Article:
Շաբաթ, 13. 07. 2024

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Walking in Footsteps of Armenian Genocide: Iraqi Novelist Tells About Her Visit to Turkey

NEWS.am

NEWS.am presents the abridged version of the article by Iraqi novelist Layla Qasrany, published in the Canadian newspaper Oye! Times. Qasrany has recently visited Turkeyto commemorate the Armenian Genocide and visit sites mentioned in her latest novel.  

“We say in Arabic that there are five benefits to travel. No one seems to know just what these are, but I derived many benefits from a trip I took recently. The journey began with my arrival in southern Turkey to attend the commemoration of the centennial of the Armenian genocide, in which we paid tribute to the million-plus souls deported from Diyarbakkir who consequently died in the desert of Syria.

The first thing I did on the 23rd of April was to make a pilgrimage to the Armenian church of Sourp Giragos, in Turkey. The first person I noticed there was Gafur Turkay, who was sitting in the church’s courtyard with some French men and women and some Kurds who had discovered that their grandparents were Armenians and had then converted to their people’s Christian faith.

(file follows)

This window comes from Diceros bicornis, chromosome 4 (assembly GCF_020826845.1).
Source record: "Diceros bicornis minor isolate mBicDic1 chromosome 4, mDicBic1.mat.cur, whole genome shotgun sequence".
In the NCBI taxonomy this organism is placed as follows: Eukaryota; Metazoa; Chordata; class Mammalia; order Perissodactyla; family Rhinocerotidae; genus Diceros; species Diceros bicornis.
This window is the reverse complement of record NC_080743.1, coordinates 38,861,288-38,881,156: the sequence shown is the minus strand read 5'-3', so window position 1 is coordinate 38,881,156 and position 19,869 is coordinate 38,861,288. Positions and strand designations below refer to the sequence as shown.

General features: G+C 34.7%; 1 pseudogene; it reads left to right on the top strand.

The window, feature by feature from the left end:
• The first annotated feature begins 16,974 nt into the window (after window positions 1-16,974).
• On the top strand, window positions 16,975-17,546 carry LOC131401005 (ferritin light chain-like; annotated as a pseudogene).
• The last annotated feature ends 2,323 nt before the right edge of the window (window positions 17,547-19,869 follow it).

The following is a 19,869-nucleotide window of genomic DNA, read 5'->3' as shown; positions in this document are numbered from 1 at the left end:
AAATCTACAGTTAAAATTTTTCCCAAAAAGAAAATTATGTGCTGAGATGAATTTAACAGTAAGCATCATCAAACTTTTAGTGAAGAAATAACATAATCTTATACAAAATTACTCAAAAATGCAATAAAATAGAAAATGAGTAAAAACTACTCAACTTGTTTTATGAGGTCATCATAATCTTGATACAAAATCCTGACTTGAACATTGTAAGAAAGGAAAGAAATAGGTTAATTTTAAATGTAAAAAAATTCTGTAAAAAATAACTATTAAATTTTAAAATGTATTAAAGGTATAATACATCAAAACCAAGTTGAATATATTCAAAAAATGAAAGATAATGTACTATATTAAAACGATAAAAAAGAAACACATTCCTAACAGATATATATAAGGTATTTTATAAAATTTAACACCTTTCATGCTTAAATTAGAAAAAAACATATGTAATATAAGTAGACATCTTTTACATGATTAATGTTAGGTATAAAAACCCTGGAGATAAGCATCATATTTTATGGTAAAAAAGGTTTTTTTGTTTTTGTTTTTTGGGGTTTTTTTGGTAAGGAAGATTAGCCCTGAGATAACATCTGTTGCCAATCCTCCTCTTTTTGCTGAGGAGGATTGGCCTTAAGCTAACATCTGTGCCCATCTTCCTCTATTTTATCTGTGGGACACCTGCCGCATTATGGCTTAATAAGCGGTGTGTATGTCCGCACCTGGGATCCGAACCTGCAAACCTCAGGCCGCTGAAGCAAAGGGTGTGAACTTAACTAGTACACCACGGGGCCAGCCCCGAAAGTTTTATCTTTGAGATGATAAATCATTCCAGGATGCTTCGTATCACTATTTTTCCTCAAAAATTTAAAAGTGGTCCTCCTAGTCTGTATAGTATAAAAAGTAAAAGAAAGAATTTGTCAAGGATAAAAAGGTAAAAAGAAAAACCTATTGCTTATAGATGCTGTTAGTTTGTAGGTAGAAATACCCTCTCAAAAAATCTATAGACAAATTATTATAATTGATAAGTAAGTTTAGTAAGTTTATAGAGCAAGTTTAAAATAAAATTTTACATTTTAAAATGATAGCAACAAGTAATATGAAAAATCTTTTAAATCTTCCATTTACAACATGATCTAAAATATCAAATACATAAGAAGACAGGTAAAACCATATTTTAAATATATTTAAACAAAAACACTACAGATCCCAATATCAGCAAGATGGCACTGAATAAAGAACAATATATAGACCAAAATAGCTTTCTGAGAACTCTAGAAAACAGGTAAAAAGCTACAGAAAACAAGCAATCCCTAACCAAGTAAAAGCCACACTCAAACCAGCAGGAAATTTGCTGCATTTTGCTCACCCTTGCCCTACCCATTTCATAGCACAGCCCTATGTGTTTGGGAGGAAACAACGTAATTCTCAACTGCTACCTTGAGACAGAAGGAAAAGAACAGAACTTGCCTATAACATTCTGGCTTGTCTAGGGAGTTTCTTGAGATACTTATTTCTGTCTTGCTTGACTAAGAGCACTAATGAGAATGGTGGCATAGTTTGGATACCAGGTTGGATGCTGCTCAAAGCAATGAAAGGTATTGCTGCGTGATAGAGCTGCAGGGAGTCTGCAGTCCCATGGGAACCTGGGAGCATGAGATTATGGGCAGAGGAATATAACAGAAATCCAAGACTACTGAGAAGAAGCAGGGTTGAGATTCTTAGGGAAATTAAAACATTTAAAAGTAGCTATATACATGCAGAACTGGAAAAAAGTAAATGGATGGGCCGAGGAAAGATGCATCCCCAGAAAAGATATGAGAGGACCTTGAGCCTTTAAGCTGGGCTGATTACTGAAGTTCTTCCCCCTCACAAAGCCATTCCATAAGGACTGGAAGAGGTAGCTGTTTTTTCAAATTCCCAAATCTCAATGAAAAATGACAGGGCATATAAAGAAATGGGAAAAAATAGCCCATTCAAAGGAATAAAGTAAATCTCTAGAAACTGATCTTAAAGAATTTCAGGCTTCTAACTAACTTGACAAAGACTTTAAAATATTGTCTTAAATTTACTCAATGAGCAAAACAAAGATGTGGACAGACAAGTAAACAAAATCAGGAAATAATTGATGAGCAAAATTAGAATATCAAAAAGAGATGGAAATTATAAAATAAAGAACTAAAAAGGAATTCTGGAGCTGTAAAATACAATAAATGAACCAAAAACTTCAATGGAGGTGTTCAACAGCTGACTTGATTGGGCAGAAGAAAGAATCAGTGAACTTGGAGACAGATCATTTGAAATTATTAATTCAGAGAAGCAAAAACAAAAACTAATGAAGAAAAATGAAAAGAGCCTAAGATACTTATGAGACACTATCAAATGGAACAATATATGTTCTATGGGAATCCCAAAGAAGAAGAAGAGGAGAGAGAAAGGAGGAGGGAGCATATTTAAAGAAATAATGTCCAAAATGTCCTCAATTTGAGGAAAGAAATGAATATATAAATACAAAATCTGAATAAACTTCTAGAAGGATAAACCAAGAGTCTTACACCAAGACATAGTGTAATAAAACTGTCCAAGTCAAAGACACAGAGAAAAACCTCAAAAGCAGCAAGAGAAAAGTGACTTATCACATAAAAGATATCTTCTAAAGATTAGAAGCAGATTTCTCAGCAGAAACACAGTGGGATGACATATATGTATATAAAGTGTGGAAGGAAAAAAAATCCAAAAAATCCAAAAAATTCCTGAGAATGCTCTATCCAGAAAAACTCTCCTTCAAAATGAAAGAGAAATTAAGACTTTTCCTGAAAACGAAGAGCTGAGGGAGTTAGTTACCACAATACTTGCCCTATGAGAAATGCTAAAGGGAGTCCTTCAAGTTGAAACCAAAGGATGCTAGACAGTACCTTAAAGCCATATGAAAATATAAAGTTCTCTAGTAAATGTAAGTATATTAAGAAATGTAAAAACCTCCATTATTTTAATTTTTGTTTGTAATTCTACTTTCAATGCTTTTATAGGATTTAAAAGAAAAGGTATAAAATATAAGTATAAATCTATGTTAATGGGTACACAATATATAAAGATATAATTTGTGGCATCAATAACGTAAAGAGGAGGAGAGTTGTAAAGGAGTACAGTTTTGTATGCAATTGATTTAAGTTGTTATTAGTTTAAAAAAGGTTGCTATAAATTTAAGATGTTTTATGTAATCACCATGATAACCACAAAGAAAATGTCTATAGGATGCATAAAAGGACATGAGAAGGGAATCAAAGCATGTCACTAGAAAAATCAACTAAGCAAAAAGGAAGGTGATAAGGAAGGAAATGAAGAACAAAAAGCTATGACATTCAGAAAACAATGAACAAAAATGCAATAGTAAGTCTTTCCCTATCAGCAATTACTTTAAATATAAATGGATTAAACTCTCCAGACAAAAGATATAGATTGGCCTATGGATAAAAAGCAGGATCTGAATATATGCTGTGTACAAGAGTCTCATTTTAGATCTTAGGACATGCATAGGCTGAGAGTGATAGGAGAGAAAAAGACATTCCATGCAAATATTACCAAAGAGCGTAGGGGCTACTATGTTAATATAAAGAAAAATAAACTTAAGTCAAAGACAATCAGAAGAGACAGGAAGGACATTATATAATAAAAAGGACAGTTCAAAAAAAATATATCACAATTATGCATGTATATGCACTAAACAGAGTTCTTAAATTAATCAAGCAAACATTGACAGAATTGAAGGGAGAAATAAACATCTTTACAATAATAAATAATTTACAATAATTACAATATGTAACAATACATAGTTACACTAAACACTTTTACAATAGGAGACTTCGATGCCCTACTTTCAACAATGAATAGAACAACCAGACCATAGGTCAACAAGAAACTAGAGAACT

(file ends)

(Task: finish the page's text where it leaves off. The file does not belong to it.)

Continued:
It was a gloomy, chilly afternoon when I walked to see the exhibition of the French Armenian photographer Antoine Agoudjian, “They Cry of Silence.” That same evening, I went back to the Armenian church to attend a concert conducted by the pianist Raffi Bedrousyan. To my surprise, most in the audience were Kurds from Diyarbakkir, along with many Armenians who had flown in from Europe, especially France, and from other parts of the globe.

The city officials and the Mayor of Diyarbakkir attended the solemn commemoration as we marched towards the ruins of the Armenian church of St. Sarkis — used as a weapons depot by the Ottomans during WWI. We positioned ourselves in front of the church to bring attention to the need for a restoration of the church.

When the official speeches were over, we gathered under the ruins where the holy altar once stood.  Some Armenian women and men formed a spontaneous choir and sang the Armenian composer Gomidas’ hymn: “Der Voghormia,” or “Lord Have Mercy.” This may have been the first time in over 100 years that a prayer had gone up from this place.”

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